One tires of explaining the obvious. However, there is one subtle trick that traps many who try to discuss Islam’s inherent problems. This is a bait-and-switch game. One that moves the focus from the ideology of Islam to the demographic group: Muslims. Islam is understood by analyzing the belief system and asking what would that mean in practice? Muslims, as a nominal demographic group, includes those who practice the religion but it also includes those who merely label themselves “Muslim” out of tradition, respect for family, or fear of being killed as an apostate.
Those who are lax or lapsed don’t embody the jihadist practice. And that’s good, of course.
Thus, when you point out that the life of Mohammad – a man who slaughtered, plundered, terrorized, conquered and oppressed – is a harmful example that inspires some Muslims to violence and viciousness, beware of the bait-and-switch: “But not all Muslims are like that.” Now we are focused on the nominal group – not the ideology and its effect when practiced.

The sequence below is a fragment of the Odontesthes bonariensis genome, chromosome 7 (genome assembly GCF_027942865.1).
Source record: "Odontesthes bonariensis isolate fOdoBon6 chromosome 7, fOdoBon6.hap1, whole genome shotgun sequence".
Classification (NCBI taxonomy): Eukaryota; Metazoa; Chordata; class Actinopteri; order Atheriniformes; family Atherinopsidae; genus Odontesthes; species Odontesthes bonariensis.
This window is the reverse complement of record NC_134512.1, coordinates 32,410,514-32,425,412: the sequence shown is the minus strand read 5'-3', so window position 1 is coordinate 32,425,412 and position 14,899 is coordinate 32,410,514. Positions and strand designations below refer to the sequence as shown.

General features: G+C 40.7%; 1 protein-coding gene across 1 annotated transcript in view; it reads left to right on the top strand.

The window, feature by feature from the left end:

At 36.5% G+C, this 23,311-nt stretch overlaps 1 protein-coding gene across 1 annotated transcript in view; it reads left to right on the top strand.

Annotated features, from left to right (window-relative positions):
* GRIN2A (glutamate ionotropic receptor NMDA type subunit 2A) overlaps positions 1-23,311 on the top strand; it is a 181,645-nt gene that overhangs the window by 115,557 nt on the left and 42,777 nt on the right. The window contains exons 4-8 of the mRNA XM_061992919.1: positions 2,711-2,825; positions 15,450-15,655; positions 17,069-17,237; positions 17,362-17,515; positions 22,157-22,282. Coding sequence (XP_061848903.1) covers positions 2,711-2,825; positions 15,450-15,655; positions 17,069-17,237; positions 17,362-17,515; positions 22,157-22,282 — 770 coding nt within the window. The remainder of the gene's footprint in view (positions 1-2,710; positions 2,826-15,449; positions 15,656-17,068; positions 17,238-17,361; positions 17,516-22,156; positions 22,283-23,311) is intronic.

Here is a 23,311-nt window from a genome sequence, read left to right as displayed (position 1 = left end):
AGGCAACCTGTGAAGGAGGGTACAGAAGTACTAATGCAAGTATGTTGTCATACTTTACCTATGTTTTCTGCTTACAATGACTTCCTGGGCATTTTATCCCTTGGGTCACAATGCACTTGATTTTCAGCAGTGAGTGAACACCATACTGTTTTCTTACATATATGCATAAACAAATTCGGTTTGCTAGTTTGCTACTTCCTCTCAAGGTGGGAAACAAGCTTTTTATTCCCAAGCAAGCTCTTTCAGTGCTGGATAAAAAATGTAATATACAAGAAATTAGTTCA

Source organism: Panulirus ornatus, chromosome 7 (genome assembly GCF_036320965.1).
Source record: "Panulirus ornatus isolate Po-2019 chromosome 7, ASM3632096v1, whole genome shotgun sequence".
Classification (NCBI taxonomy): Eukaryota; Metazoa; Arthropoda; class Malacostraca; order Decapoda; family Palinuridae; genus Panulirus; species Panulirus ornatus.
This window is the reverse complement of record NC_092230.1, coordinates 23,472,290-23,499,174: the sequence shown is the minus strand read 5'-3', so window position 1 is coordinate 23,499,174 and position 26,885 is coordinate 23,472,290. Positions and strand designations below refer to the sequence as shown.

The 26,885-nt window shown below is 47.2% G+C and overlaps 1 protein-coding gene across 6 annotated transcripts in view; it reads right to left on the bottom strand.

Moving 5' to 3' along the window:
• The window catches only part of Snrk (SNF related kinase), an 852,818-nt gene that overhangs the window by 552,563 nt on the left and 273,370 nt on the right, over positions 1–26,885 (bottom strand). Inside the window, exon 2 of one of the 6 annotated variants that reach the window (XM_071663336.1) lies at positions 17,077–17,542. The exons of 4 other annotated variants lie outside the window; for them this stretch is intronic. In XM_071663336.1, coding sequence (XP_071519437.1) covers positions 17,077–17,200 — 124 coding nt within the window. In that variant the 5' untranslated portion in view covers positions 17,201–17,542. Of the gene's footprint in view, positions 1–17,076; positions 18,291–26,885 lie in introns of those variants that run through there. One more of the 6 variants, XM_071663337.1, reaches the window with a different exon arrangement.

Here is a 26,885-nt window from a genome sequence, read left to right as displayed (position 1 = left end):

If you read about the irrational hate taught in Saudi schools, spewed by religious authorities in Egypt’s mosques, or shouted by religious fanatics in Iran, be ready for the bait-and-switch: “I had an Arab taxi driver the other day who was very helpful.” Don’t laugh. I get this all the time. People mention individual Muslims, who they’ve met, and of course they find they’re normal everyday human beings. By the way, the majority of Arab-Americans are Christian.